Sculptures go up to transform look of downtown for fourth year

Published 12:00 am Friday, March 23, 2012

By Emily Ford
SALISBURY — In its fourth year, the Salisbury Sculpture Show has helped transform downtown Salisbury into an arts community, a Greensboro sculptor says.
When organizers began planning for a sculpture show five years ago, “things were pretty slow downtown,” said Jim Gallucci, who helped the city create the project and has two pieces displayed this year.
Since then, the arts district has grown, with more artists moving to Salisbury every year, he said.
Downtown currently hosts 13 art, music and dance studios, as well as multiple galleries.
Gallucci said the presence of sculpture in downtown Salisbury and the growth of the city’s arts district have an indirect correlation.
“It’s making available cultural opportunities,” he said. “When you see art in a town, you look at that town differently. You go back and re-examine it. That’s all any town wants, to say ‘Look at me, I’m a great place to live.’ ”
Artists and contractors on Friday completed installation of the 17-piece 2012 Salisbury Sculpture Show. Paid for by private donations and grants, the show features 15 pieces downtown and two at Rowan-Cabarrus Community College.
It runs through the end of the year.
Pieces are chosen from an open application process, and the work represents a range of sculptural styles and materials. Lynn Raker, a city planner and landscape architect, oversees the project and places each sculpture in a site to best complement the piece and its setting.
The city will offer a brochure with a walking tour of locations. The Post will publish a map in April.
Gallucci’s installations are “Cotton Column” at the Trolley Barn and “Oak Leaf Horizon” at the intersection of Fulton and Innes streets, St. John’s Lutheran Church corner park.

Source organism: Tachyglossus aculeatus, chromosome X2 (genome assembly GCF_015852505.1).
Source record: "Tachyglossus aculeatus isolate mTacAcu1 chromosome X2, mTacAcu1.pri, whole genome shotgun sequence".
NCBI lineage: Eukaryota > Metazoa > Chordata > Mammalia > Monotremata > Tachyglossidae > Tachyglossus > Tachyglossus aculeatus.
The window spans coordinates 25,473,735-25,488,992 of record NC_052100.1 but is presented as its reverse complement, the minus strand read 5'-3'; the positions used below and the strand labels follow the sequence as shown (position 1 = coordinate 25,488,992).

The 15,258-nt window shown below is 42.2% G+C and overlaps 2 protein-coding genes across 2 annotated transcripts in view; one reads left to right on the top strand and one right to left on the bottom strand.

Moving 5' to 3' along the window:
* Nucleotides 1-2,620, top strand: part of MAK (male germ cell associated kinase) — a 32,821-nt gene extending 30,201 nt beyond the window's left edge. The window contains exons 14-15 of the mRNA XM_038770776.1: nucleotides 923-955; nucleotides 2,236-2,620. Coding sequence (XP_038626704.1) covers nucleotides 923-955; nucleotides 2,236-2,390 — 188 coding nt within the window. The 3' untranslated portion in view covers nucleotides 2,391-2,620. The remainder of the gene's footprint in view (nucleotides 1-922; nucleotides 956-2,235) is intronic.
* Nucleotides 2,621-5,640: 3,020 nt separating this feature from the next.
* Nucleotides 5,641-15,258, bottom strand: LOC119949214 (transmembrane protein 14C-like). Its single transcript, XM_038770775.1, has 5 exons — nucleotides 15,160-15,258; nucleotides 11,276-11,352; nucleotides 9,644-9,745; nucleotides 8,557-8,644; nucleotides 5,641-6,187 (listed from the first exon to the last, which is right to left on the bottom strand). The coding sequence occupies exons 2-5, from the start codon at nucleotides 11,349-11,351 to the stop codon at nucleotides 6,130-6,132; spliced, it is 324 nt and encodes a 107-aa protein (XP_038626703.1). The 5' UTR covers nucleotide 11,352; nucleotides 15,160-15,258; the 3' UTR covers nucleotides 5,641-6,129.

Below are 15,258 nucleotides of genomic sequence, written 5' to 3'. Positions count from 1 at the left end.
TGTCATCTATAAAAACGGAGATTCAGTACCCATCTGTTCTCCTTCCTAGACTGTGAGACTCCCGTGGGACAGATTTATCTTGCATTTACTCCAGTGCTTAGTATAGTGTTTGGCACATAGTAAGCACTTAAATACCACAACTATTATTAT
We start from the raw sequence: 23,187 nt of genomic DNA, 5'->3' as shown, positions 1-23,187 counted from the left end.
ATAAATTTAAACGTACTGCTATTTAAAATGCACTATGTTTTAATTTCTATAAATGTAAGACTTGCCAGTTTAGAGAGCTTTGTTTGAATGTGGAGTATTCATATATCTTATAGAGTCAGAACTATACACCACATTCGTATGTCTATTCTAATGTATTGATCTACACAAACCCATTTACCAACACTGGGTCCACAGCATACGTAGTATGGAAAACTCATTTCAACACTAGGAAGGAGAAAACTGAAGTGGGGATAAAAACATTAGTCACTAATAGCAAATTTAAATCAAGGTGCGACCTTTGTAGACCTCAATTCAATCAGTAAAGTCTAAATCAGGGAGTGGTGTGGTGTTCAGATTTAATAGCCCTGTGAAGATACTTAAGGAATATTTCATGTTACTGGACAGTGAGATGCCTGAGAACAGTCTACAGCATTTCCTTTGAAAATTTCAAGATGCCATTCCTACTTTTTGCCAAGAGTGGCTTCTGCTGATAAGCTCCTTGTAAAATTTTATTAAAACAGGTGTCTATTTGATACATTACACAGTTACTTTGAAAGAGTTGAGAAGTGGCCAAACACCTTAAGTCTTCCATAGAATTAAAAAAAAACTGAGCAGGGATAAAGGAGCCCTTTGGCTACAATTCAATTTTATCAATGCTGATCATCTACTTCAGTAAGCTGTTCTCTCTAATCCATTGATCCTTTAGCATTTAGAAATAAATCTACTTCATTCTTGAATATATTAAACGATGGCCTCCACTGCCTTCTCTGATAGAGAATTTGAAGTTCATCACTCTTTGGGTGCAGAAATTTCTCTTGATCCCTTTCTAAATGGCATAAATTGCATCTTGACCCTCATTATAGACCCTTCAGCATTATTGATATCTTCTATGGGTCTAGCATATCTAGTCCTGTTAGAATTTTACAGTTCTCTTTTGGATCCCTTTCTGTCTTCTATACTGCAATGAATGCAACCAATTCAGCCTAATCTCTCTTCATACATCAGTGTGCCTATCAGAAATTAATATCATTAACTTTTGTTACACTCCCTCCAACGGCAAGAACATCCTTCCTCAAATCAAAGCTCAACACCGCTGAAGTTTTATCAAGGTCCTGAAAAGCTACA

Researchers have studied sculpture shows in Michigan, discovering the projects can help turn around towns and small cities, Gallucci said.
“That’s the power of art,” he said. “We are just rediscovering it.”
Contact reporter Emily Ford at 704-797-4264.

2012 Salisbury Sculpture Show

“Currently Nesting” by Jeannette Brossart of Durham at Rowan Public Library
“A Little Less Than Meets the Eye” by Bill Wood of Fairfax, Va., at library lawn
“Stranger in a Strange Land” by Pilkey at library front entrance
“FigureScape III” by Robert Coon of Vero Beach, Fla., at Salisbury Police Department
“Unit” by Jason Emory of Asheville at Rowan-Cabarrus Community College
“Articulated Balance” by Graham Erisman of Greenville at RCCC
“Oak Leaf Horizon” by Jim Gallucci of Greensboro at St. John’s Church corner park
“Cotton Column” by Gallucci at Trolley Barn
“Carnival #6” by Don Green of Winston-Salem at Visitor’s Center
“The Cycle” by Hanna Jubran of Grimesland at VantageSouth Bank
“Evolve” by Mark Krucke of Garner at Easy Street
“Night Lotus” by Dale McEntire of Saluda at brick planter at Liberty and Main streets
“Winged Gourd” by Susan Moffatt of Chapel Hill at Farmers Market
“Cherokee” by Charles Pilkey of Mint Hill at Rowan Museum side yard 
“Needles Eye” by Jim Weitzel of Forest City at Magnolia Park next to Rowan County Administration Building
“Amber Gateway” by Glenn Zweygardt of Alfred Station, N.Y. at First Bank